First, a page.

The Personality Trait Linked To Perfect Sleep

Training this personality trait could improve your sleep.

Training this personality trait could improve your sleep.

Optimists tend to sleep better, research finds.

People with positive personalities have a 70 percent lower chance of suffering from insomnia or sleep disorders.

Optimists are typically hopeful about the future and tend to believe that goodness pervades reality.

This may help them when sleeping as being positive helps reduce ruminative thoughts about stressful events that tend to keep insomniacs awake.

The research suggests that receiving training in optimism could improve people’s sleep.

Mr Jakob Weitzer, the study’s first author, said:

“Other studies have shown that optimists take more exercise, smoke less and eat a healthier diet.

On top of that, they have better strategies for coping with problems and experience less stress in challenging situations.

All these factors could contribute to better quality sleep.”

This study included over 1,000 people in Austria who were asked about their personality, lifestyle and sleep patterns.

People who are optimistic tend to agree strongly with statements like, “I’m always optimistic about my future” and strongly disagree with statements like, “I hardly expect things to go my way.”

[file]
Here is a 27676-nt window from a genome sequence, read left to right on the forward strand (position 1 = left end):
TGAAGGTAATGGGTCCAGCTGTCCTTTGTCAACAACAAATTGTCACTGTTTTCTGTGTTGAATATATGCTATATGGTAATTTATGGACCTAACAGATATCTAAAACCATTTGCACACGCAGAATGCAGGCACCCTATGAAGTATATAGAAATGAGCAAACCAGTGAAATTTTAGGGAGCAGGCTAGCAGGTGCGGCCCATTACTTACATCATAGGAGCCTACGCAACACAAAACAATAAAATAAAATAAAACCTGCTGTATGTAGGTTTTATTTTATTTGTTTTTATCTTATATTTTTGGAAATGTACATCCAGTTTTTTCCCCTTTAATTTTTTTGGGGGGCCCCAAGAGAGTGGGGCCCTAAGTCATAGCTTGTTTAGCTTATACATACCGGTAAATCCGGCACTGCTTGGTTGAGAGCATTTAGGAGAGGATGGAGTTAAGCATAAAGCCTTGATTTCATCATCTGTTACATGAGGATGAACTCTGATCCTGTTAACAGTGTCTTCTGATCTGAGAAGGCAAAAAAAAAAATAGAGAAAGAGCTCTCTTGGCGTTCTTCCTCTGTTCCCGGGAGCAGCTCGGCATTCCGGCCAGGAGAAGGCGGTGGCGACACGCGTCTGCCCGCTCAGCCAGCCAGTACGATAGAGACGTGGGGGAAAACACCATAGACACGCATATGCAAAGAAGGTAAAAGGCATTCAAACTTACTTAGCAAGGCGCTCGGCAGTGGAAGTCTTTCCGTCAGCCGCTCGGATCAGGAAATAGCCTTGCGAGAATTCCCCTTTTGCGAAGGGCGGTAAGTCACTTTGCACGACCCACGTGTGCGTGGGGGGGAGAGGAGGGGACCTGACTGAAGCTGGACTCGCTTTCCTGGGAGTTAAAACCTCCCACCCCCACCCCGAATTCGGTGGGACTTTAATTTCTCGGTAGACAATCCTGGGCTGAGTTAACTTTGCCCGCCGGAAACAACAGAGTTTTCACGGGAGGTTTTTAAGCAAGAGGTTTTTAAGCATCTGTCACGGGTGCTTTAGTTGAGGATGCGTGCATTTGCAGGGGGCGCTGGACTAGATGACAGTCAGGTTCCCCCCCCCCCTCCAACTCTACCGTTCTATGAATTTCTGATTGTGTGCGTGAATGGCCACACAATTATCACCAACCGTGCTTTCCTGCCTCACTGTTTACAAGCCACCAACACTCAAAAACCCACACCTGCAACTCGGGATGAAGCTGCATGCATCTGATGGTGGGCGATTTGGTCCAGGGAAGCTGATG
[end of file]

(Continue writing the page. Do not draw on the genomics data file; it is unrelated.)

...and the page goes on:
The results clearly showed a link between greater optimism and improved sleep.

A previous study has found that people who are hopeful about the future are 78 percent more likely to report very good quality sleep.

Positive people also reported getting a good amount of sleep: six to nine hours per night.

Optimists were much less likely to report any symptoms of insomnia or daytime sleepiness.

The good news is that optimism is not fixed in stone.

Exercises such as visualising your ‘best possible self‘ have been shown to increase optimism.

Mr Weitzer exlained:

 “This involves trying to imagine an ideal and writing down how one’s best possible life could look in the future.

After several weeks of regular practice, it can help to increase an individual’s level of optimism.”

The study was published in the Journal of Sleep Research (Weitzer et al., 2020).


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This site is all about scientific research into how the mind works.

It’s mostly written by psychologist and author, Dr Jeremy Dean.

I try to dig up fascinating studies that tell us something about what it means to be human.

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Author: Jeremy Dean

Psychologist, Jeremy Dean, PhD is the founder and author of PsyBlog. He holds a doctorate in psychology from University College London and two other advanced degrees in psychology. He has been writing about scientific research on PsyBlog since 2004. He is also the author of the book "Making Habits, Breaking Habits" (Da Capo, 2013) and several ebooks.